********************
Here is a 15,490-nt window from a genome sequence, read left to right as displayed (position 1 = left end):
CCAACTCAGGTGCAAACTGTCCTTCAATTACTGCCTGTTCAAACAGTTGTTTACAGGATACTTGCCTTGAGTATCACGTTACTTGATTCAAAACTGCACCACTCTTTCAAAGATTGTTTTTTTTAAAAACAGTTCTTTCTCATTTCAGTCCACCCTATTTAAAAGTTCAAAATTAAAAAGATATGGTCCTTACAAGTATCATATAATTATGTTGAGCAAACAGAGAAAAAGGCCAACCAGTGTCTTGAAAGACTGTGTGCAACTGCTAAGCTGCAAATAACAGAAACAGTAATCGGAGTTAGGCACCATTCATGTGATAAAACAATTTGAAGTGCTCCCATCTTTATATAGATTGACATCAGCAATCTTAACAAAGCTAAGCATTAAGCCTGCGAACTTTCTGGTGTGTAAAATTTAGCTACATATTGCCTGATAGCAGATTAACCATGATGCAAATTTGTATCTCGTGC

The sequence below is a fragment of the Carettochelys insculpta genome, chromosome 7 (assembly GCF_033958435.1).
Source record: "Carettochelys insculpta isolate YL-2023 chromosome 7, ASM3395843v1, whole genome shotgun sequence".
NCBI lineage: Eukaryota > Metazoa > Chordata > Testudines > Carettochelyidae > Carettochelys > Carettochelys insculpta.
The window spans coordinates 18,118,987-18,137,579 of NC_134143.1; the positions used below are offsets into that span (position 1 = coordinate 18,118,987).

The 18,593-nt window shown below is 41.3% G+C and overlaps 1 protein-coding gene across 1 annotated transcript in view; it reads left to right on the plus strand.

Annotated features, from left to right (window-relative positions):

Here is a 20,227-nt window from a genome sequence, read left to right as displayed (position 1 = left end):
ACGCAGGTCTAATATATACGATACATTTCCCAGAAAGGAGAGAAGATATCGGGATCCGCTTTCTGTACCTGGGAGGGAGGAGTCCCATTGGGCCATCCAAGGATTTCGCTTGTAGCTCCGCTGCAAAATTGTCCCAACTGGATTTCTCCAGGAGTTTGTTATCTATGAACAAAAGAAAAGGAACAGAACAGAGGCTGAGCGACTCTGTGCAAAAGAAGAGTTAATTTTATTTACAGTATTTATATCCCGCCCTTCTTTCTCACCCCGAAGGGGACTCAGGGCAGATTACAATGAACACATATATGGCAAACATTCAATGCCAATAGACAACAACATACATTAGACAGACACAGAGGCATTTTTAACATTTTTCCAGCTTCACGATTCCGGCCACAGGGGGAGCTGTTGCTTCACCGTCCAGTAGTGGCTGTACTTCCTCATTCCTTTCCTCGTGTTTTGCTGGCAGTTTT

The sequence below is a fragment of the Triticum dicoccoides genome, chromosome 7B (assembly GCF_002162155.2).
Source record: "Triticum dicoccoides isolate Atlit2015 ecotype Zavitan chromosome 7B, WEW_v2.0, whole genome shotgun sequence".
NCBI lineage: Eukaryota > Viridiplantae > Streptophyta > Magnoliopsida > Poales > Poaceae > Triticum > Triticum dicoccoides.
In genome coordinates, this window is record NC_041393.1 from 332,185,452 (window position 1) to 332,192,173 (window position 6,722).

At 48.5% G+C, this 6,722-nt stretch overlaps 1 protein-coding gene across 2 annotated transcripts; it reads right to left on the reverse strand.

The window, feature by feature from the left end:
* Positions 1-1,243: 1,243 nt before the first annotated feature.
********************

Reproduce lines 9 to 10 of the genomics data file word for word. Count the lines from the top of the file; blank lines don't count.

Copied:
Here is a 20,227-nt window from a genome sequence, read left to right as displayed (position 1 = left end):
ACGCAGGTCTAATATATACGATACATTTCCCAGAAAGGAGAGAAGATATCGGGATCCGCTTTCTGTACCTGGGAGGGAGGAGTCCCATTGGGCCATCCAAGGATTTCGCTTGTAGCTCCGCTGCAAAATTGTCCCAACTGGATTTCTCCAGGAGTTTGTTATCTATGAACAAAAGAAAAGGAACAGAACAGAGGCTGAGCGACTCTGTGCAAAAGAAGAGTTAATTTTATTTACAGTATTTATATCCCGCCCTTCTTTCTCACCCCGAAGGGGACTCAGGGCAGATTACAATGAACACATATATGGCAAACATTCAATGCCAATAGACAACAACATACATTAGACAGACACAGAGGCATTTTTAACATTTTTCCAGCTTCACGATTCCGGCCACAGGGGGAGCTGTTGCTTCACCGTCCAGTAGTGGCTGTACTTCCTCATTCCTTTCCTCGTGTTTTGCTGGCAGTTTT